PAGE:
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At least north of the equator the changing climate is ever so hotter. And with that we have in the heat of the spotlight an update from our illustrious President, Maryl Johnson, as the ISHLT continues with strategic changes for the better. A fireworks celebration is an order with a shout-out to all of us as Mandeep Mehra reports the upward trajectory of our impact factor to 7.509 for the JHLT in 2015 - a 13% increase in one year, double digits here we come. The party continues with the success of the IMACS and the Global Evolution of Mechanical Circulatory Support by Jim Kirklin. As we go global, we must remain weary as our patients go global. Marcus Pereira reminds us to educate our patients on the importance of preparedness for overseas travel. If unheeded, Corey Hussain shares with us that some lung recipients may run out of air from perhaps going viral. Ever more globally could be the effect the "Andromeda Strain" of bacteria has on us (for those of you who might have read the must read important novel by Michael Crichton) as described by Stephanie Pouch who charges all of us to be the stewards of antimicrobials. David Nelson provides us an update on Donor Management Research with the harmonization of double randomization while Sangeeta Bhorade shares the contemporary questions in lung transplantation from the San Francisco ATS meeting. Maryanne Chrisant graces us with two poems from her heart. Finally, with changes and improvements in the air, we bring the updated ISHLT Links Newsletter's Mission and Vision with clear and exciting course charted for 2020.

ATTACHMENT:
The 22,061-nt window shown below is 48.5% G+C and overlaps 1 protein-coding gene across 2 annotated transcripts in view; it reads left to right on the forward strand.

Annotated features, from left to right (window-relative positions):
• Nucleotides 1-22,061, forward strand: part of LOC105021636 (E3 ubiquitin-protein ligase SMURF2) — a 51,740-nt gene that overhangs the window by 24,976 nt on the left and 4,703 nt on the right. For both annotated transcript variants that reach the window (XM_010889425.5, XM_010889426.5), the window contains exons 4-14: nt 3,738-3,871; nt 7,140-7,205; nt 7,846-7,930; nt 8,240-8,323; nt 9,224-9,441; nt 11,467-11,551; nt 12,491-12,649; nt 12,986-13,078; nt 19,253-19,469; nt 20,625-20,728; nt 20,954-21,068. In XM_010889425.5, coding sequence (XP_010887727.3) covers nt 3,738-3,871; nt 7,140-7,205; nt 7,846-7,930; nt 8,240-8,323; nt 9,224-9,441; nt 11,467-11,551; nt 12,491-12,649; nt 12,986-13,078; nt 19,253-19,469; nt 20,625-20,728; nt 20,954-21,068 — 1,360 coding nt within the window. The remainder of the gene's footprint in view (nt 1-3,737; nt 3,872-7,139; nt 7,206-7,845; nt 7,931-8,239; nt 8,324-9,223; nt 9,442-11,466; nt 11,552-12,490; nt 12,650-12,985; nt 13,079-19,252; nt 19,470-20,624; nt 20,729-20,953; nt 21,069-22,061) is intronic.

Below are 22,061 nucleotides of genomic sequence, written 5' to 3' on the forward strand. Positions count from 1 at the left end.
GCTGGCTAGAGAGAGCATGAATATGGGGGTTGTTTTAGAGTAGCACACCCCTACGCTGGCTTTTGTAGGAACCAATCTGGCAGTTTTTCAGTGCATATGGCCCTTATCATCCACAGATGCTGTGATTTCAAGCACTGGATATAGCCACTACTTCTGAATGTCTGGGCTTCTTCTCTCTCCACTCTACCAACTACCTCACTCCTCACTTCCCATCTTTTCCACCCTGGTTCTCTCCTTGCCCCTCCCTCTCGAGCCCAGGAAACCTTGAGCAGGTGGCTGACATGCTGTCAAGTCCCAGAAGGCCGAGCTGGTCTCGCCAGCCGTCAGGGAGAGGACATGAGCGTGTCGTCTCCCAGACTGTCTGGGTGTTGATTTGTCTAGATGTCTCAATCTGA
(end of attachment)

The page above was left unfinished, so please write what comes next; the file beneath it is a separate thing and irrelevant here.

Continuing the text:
Vincent Valentine, MD
Links Editor-in-Chief


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An Update from Your President

Maryl Johnson, MD

It hasn't even been two months since many of us were together in Washington D.C., but there has been a lot happening in the ISHLT and I want to take this opportunity to share some of these things with you, our members. Shortly after the Annual Meeting, Dr. Carla Baan resigned her position on the Board of Directors due to other commitments not allowing adequate time for her to actively participate. We want to thank Carla for her past contributions to the ISHLT and look forward to her ongoing participation as an ISHLT member. Read more →


2015 JHLT Impact Factors Released

Mandeep Mehra, MD, MBBS, FACC, FACP

links imageI am pleased to announce that the 2015 Journal Impact Factors were released today and JHLT (Journal of Heart and Lung Transplantation) has continued its strong upward trajectory.

Our new Impact Factor is 7.509 which has risen from 6.650 last year. We received 8,788 citations in this review period compared to 8,562 last year showing a robust increasing trend.